With nothing coming down from above, WA farmers are searching below ground for new water.

Aquatech Drilling owner Luke Garbelini says his company can barely keep up with the demand.

“We've probably got four-to-six months' work in front of us, that's how busy we are,” he told the ABC.

“A lot of the property owners that have had us look for water said they've usually not had an issue with dams running dry before.

“They've never had a bore, but now they're actually drilling a bore to try and find water and supplement supply so they can keep their cattle or crops.”

Others are turning to less scientific methods involving wiggling wires to find supplies.

Neil “Nifty” Derrick has practiced water divining for about 50 years, and says his services have never been in greater demand.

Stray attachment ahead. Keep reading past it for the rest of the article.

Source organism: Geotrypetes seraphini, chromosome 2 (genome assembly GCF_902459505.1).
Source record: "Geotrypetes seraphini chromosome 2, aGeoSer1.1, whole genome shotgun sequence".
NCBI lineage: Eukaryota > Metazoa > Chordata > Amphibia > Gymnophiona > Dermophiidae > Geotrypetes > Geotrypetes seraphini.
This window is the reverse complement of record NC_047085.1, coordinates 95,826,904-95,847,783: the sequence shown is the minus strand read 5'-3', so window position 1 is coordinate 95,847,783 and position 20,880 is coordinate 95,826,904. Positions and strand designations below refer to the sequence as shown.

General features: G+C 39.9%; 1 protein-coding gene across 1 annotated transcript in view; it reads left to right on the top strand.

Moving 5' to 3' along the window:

He has travelled the length of WA's south coast in recent weeks.

“When you start driving the Great Southern and South West, you see dams dry that have never been dry for 15-20 years. The government and city people don't realise how bad it is,” Mr Derrick told reporters.

“If anyone wants some water divining done, it’s not going to cost them the earth but if I find something, that's worth gold to them.

“My grandfather could do it, and his father could do it back in the late 1800s.

“When I go it's probably gone.”